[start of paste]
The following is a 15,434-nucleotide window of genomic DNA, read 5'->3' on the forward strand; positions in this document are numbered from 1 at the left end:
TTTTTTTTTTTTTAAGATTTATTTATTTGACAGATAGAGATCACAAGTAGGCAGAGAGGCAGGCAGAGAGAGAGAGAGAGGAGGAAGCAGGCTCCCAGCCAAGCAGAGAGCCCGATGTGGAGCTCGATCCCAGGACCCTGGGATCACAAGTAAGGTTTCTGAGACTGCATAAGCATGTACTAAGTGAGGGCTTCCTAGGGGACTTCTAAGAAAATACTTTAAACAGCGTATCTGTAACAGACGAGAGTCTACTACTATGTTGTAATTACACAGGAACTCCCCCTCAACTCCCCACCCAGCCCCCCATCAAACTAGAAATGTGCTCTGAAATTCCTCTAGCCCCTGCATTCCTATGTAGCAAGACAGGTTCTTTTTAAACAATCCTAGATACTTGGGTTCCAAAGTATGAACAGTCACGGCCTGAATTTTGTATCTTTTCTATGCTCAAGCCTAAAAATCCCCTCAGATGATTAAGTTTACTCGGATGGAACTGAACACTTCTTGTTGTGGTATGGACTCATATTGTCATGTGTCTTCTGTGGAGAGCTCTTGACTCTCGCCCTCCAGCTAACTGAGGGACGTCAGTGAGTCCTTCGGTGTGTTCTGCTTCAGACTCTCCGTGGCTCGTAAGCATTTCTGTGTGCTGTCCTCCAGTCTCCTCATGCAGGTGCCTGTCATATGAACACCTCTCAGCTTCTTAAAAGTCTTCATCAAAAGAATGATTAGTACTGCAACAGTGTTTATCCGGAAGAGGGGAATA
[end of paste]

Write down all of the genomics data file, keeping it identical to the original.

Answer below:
The following is a 15,434-nucleotide window of genomic DNA, read 5'->3' on the forward strand; positions in this document are numbered from 1 at the left end:
TTTTTTTTTTTTTAAGATTTATTTATTTGACAGATAGAGATCACAAGTAGGCAGAGAGGCAGGCAGAGAGAGAGAGAGAGGAGGAAGCAGGCTCCCAGCCAAGCAGAGAGCCCGATGTGGAGCTCGATCCCAGGACCCTGGGATCACAAGTAAGGTTTCTGAGACTGCATAAGCATGTACTAAGTGAGGGCTTCCTAGGGGACTTCTAAGAAAATACTTTAAACAGCGTATCTGTAACAGACGAGAGTCTACTACTATGTTGTAATTACACAGGAACTCCCCCTCAACTCCCCACCCAGCCCCCCATCAAACTAGAAATGTGCTCTGAAATTCCTCTAGCCCCTGCATTCCTATGTAGCAAGACAGGTTCTTTTTAAACAATCCTAGATACTTGGGTTCCAAAGTATGAACAGTCACGGCCTGAATTTTGTATCTTTTCTATGCTCAAGCCTAAAAATCCCCTCAGATGATTAAGTTTACTCGGATGGAACTGAACACTTCTTGTTGTGGTATGGACTCATATTGTCATGTGTCTTCTGTGGAGAGCTCTTGACTCTCGCCCTCCAGCTAACTGAGGGACGTCAGTGAGTCCTTCGGTGTGTTCTGCTTCAGACTCTCCGTGGCTCGTAAGCATTTCTGTGTGCTGTCCTCCAGTCTCCTCATGCAGGTGCCTGTCATATGAACACCTCTCAGCTTCTTAAAAGTCTTCATCAAAAGAATGATTAGTACTGCAACAGTGTTTATCCGGAAGAGGGGAATA